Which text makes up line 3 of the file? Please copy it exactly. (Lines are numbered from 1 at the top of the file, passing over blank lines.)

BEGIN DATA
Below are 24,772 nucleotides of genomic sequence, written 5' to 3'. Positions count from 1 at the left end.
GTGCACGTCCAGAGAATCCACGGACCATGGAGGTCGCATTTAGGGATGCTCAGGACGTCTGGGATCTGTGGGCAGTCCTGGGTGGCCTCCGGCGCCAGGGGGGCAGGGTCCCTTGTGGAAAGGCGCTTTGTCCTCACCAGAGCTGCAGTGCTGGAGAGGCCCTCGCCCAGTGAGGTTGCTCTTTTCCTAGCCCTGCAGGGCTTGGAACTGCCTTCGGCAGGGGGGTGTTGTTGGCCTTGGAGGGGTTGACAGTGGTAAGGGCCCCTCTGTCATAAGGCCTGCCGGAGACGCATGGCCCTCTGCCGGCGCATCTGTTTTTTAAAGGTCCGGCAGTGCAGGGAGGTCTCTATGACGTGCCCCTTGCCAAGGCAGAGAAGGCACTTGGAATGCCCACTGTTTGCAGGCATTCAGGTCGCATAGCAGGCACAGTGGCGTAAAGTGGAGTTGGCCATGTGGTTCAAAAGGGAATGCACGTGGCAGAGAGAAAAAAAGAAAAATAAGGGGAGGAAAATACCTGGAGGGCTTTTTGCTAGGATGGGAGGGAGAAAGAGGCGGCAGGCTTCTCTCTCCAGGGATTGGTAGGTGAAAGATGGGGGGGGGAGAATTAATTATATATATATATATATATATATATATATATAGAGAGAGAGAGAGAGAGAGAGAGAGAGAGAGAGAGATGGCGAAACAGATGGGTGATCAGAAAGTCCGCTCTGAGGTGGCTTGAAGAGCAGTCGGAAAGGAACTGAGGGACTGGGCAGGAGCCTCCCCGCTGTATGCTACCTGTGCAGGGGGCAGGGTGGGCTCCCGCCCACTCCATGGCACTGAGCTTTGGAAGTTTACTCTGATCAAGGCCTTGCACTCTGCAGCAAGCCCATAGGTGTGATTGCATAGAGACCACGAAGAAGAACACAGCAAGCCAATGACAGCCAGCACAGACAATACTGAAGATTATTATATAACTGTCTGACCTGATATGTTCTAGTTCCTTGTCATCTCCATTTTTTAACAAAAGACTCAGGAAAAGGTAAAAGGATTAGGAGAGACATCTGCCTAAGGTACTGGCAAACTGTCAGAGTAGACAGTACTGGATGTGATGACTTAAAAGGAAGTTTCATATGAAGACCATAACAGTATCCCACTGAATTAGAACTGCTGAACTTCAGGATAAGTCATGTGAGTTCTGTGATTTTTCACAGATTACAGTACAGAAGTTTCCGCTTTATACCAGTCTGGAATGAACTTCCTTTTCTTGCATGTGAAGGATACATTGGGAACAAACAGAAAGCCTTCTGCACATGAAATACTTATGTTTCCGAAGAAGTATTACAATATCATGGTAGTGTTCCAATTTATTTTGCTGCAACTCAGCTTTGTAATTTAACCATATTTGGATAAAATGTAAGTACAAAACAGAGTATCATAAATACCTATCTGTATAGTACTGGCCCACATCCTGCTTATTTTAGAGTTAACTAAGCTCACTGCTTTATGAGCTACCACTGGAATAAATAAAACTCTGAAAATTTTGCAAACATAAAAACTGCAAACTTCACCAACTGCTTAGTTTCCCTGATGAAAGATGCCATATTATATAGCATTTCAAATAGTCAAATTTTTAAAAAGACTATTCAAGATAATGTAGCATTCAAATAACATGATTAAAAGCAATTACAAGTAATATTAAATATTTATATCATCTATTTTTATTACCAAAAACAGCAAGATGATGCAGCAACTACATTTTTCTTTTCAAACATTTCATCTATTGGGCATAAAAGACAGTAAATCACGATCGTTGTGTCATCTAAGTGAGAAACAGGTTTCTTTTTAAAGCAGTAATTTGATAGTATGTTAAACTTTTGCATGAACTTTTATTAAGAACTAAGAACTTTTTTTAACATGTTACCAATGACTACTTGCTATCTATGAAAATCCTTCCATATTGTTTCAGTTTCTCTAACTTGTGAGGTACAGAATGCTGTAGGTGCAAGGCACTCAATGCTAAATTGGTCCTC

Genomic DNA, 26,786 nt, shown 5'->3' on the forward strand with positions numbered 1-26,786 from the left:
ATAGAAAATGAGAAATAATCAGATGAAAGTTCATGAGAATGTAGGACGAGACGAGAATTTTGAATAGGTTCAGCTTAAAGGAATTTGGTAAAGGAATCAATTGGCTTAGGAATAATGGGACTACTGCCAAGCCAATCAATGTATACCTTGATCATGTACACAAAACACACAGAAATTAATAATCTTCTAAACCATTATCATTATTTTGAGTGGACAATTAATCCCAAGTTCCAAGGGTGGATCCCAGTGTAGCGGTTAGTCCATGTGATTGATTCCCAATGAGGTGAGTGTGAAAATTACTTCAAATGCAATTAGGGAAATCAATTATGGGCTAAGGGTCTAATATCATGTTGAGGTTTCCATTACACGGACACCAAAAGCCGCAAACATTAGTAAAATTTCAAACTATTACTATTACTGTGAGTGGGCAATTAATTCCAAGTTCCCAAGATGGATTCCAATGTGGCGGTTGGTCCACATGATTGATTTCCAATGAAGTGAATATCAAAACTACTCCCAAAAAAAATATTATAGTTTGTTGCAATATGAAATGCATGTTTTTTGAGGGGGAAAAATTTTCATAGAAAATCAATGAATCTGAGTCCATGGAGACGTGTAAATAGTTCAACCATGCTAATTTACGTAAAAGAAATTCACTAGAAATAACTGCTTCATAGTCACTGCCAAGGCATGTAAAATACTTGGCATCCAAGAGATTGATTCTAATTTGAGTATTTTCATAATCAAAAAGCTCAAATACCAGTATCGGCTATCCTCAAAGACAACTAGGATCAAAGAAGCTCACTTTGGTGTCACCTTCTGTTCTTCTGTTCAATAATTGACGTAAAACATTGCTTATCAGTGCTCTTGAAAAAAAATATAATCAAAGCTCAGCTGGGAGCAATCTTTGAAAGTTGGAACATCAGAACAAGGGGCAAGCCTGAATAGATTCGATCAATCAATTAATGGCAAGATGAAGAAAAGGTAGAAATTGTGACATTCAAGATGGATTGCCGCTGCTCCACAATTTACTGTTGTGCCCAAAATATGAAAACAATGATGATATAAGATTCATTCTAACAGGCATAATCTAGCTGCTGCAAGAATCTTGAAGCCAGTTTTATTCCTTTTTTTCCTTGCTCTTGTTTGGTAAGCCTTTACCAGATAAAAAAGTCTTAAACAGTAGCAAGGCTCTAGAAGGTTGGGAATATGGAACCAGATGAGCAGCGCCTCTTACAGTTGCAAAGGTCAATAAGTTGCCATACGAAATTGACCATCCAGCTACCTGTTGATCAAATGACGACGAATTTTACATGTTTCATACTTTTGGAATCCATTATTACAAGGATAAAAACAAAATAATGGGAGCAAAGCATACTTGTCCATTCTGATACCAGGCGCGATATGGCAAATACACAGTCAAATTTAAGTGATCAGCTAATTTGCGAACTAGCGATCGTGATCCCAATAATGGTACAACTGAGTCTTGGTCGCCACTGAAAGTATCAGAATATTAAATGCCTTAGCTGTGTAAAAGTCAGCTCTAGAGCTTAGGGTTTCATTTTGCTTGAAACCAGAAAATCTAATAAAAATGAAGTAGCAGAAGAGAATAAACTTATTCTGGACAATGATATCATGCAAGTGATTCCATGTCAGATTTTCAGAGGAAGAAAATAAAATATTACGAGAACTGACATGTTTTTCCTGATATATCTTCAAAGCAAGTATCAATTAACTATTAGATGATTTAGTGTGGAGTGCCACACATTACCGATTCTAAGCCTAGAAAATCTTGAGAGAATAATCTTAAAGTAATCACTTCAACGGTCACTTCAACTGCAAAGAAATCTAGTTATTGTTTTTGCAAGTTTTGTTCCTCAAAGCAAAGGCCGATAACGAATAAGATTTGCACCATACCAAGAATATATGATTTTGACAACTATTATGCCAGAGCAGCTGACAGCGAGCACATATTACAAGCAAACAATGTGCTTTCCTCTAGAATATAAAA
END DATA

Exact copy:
Genomic DNA, 26,786 nt, shown 5'->3' on the forward strand with positions numbered 1-26,786 from the left: